The average outlet concentration of N–NH4+ was 77.3 ± 11.0 mg·L−1 during the start-up phase and only 2.1 ± 1.8 mg·L−1 during full operation (see Figure 5); therefore, significant statistical differences (p > 0.05) between the inlet and outlet concerned only full-scale operation. However, the differences between the results at the outlet sampling points evinced no statistical difference (p > 0.05); thus, the SP exerted no effect on the removal of ammonia.
The outlet concentrations of phosphorus during the whole of the monitoring period suggested that removal was independent of the operation phase (p > 0.05 for the comparison of both phases). This should be attributed to the fact that phosphorus removal in CW systems mostly takes place through abiotic processes such as adsorption to substrate media and roots and less through biodegradation and plant uptake [11,34]. The average TP concentration in the start-up phase was 2.5 ± 2.0 mg·L−1 at the outlet and 1.9 ± 1.1 mg·L−1 in the SP (see Figure 5). During full-scale operation, the concentration even increased to 4.5 ± 4.3 mg·L−1 at the outlet and 4.7 ± 4.2 mg·L−1 in the SP.
The efficiency of the removal of TP reached 86.3 ± 11.2% at the Out and 87.1 ± 13.0% in the SP during full operation, which was a very favorable result and probably due to the fresh and unsaturated media used in the beds. Experience with other CW systems dictates that TP removal will drop with time as the active adsorption sites of the substrate will gradually become saturated with phosphorus.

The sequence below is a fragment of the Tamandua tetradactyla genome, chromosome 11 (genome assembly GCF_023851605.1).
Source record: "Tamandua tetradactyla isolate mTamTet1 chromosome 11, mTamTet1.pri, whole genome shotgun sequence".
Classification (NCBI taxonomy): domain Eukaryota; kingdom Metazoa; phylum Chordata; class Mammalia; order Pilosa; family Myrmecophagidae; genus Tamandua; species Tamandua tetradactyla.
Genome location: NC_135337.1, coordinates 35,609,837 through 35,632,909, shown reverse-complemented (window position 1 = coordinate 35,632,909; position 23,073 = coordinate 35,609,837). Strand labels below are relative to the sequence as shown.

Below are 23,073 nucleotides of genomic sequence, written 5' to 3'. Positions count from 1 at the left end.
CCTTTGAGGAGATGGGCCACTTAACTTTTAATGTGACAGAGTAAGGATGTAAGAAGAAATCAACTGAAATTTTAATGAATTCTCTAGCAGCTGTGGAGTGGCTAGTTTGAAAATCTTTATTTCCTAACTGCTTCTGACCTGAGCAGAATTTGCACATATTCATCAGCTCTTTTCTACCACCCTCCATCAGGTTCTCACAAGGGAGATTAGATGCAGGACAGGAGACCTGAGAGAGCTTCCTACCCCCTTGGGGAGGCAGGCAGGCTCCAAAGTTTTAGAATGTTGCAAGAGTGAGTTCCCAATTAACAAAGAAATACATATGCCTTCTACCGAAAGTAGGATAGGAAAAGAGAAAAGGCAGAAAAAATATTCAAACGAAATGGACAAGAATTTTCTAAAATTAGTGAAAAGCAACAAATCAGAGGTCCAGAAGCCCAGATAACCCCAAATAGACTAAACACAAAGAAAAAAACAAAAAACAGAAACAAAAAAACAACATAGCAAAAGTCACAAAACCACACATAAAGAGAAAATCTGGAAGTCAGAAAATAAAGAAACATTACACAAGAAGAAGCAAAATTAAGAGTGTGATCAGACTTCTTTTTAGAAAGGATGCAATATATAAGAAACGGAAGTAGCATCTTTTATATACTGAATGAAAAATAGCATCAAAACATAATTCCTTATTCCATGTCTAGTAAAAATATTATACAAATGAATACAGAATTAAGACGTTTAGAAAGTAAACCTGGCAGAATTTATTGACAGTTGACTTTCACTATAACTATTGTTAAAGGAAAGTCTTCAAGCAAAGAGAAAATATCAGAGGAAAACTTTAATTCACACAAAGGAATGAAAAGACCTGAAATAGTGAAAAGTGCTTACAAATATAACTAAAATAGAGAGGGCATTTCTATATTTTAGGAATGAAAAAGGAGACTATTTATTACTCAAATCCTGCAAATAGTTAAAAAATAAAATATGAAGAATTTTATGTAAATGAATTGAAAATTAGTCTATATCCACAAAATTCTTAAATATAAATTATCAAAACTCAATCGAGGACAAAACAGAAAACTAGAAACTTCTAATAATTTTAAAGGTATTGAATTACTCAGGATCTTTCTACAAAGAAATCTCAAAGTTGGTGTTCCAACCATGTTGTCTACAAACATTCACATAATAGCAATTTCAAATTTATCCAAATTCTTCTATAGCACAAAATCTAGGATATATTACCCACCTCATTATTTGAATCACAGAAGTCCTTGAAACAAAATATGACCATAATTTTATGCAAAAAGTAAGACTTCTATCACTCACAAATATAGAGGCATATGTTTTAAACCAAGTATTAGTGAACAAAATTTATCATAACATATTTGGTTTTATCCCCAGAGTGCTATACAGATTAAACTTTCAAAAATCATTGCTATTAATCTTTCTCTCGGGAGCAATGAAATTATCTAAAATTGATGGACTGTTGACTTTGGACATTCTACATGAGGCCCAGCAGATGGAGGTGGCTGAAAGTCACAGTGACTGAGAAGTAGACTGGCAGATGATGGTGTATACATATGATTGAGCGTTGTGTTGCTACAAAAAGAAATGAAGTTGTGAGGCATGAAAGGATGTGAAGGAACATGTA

3.1.3. Suspended Solids

In a similar way to the phosphorus, the removal of total suspended solids was independent of the operational phase (see the outlet concentrations in Figure 6) due to the fact that constructed wetlands are generally very efficient in terms of the removal of TSS through filtration processes that occur within the whole of the wetland filter body [2]. The average inlet concentrations were 246.4 ± 117.2 mg·L−1 with a removal efficiency rate of 96.0 ± 2.3% at the outlet.
As can be seen in Figure 7, the concentration of TSS during the start-up phase and during full operation did not differ significantly (p > 0.05); however, statistically differing values were observed between the various sampling points. The average concentration of TSS before and after reconstruction was 6.4 ± 9.1 mg·L−1 and 7.9 ± 3.8 mg·L−1, respectively. On the other hand, the average concentrations of TSS in the stabilization pond before and after reconstruction were 20.5 ± 16.1 mg·L−1 and 101.0 ± 109.1 mg·L−1, respectively. This increase was due primarily to the growth of algae, which resulted in the deterioration of the water quality.
Table 4 summarizes the average concentrations of the monitored parameters at the inlet to the hybrid system and after purification in two stages—at the outlet and in the SP. The results in this table are valid for full operation only.

3.1.4. Pathogens